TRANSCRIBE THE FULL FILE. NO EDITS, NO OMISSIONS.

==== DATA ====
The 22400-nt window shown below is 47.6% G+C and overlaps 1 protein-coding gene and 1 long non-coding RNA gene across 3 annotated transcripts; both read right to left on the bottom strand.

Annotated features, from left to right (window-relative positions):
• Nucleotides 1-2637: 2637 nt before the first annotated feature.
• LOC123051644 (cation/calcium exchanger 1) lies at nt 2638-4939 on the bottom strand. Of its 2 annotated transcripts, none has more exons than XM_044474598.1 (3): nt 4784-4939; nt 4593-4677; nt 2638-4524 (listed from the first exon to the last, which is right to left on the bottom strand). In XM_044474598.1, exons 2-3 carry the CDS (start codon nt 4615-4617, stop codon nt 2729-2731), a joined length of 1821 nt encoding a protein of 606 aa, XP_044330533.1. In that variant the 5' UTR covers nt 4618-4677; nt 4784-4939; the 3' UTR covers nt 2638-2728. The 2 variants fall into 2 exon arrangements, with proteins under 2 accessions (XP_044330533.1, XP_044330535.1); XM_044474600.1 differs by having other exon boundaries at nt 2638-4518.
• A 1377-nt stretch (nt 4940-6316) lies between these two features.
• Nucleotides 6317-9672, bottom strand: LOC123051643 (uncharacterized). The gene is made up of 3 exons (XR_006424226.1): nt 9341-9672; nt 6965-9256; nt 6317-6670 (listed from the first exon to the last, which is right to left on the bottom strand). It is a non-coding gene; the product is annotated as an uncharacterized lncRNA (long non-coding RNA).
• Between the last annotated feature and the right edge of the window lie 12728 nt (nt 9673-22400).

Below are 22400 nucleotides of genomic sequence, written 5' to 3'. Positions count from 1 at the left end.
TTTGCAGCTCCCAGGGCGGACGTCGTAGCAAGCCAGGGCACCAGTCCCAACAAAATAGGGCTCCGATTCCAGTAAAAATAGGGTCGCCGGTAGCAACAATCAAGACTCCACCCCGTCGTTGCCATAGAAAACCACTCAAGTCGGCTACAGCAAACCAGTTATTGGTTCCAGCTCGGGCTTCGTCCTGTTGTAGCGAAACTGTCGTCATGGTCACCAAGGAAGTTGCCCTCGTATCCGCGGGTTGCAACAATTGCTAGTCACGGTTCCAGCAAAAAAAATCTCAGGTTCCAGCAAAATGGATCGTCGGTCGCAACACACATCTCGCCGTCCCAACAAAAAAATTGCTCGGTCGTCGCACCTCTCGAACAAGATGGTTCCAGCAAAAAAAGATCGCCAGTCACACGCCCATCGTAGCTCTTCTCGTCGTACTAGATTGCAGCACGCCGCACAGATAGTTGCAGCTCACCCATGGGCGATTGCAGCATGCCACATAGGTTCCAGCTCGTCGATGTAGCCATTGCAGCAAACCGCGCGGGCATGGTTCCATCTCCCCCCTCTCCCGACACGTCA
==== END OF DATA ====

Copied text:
The 22400-nt window shown below is 47.6% G+C and overlaps 1 protein-coding gene and 1 long non-coding RNA gene across 3 annotated transcripts; both read right to left on the bottom strand.

Annotated features, from left to right (window-relative positions):
• Nucleotides 1-2637: 2637 nt before the first annotated feature.
• LOC123051644 (cation/calcium exchanger 1) lies at nt 2638-4939 on the bottom strand. Of its 2 annotated transcripts, none has more exons than XM_044474598.1 (3): nt 4784-4939; nt 4593-4677; nt 2638-4524 (listed from the first exon to the last, which is right to left on the bottom strand). In XM_044474598.1, exons 2-3 carry the CDS (start codon nt 4615-4617, stop codon nt 2729-2731), a joined length of 1821 nt encoding a protein of 606 aa, XP_044330533.1. In that variant the 5' UTR covers nt 4618-4677; nt 4784-4939; the 3' UTR covers nt 2638-2728. The 2 variants fall into 2 exon arrangements, with proteins under 2 accessions (XP_044330533.1, XP_044330535.1); XM_044474600.1 differs by having other exon boundaries at nt 2638-4518.
• A 1377-nt stretch (nt 4940-6316) lies between these two features.
• Nucleotides 6317-9672, bottom strand: LOC123051643 (uncharacterized). The gene is made up of 3 exons (XR_006424226.1): nt 9341-9672; nt 6965-9256; nt 6317-6670 (listed from the first exon to the last, which is right to left on the bottom strand). It is a non-coding gene; the product is annotated as an uncharacterized lncRNA (long non-coding RNA).
• Between the last annotated feature and the right edge of the window lie 12728 nt (nt 9673-22400).

Below are 22400 nucleotides of genomic sequence, written 5' to 3'. Positions count from 1 at the left end.
TTTGCAGCTCCCAGGGCGGACGTCGTAGCAAGCCAGGGCACCAGTCCCAACAAAATAGGGCTCCGATTCCAGTAAAAATAGGGTCGCCGGTAGCAACAATCAAGACTCCACCCCGTCGTTGCCATAGAAAACCACTCAAGTCGGCTACAGCAAACCAGTTATTGGTTCCAGCTCGGGCTTCGTCCTGTTGTAGCGAAACTGTCGTCATGGTCACCAAGGAAGTTGCCCTCGTATCCGCGGGTTGCAACAATTGCTAGTCACGGTTCCAGCAAAAAAAATCTCAGGTTCCAGCAAAATGGATCGTCGGTCGCAACACACATCTCGCCGTCCCAACAAAAAAATTGCTCGGTCGTCGCACCTCTCGAACAAGATGGTTCCAGCAAAAAAAGATCGCCAGTCACACGCCCATCGTAGCTCTTCTCGTCGTACTAGATTGCAGCACGCCGCACAGATAGTTGCAGCTCACCCATGGGCGATTGCAGCATGCCACATAGGTTCCAGCTCGTCGATGTAGCCATTGCAGCAAACCGCGCGGGCATGGTTCCATCTCCCCCCTCTCCCGACACGTCA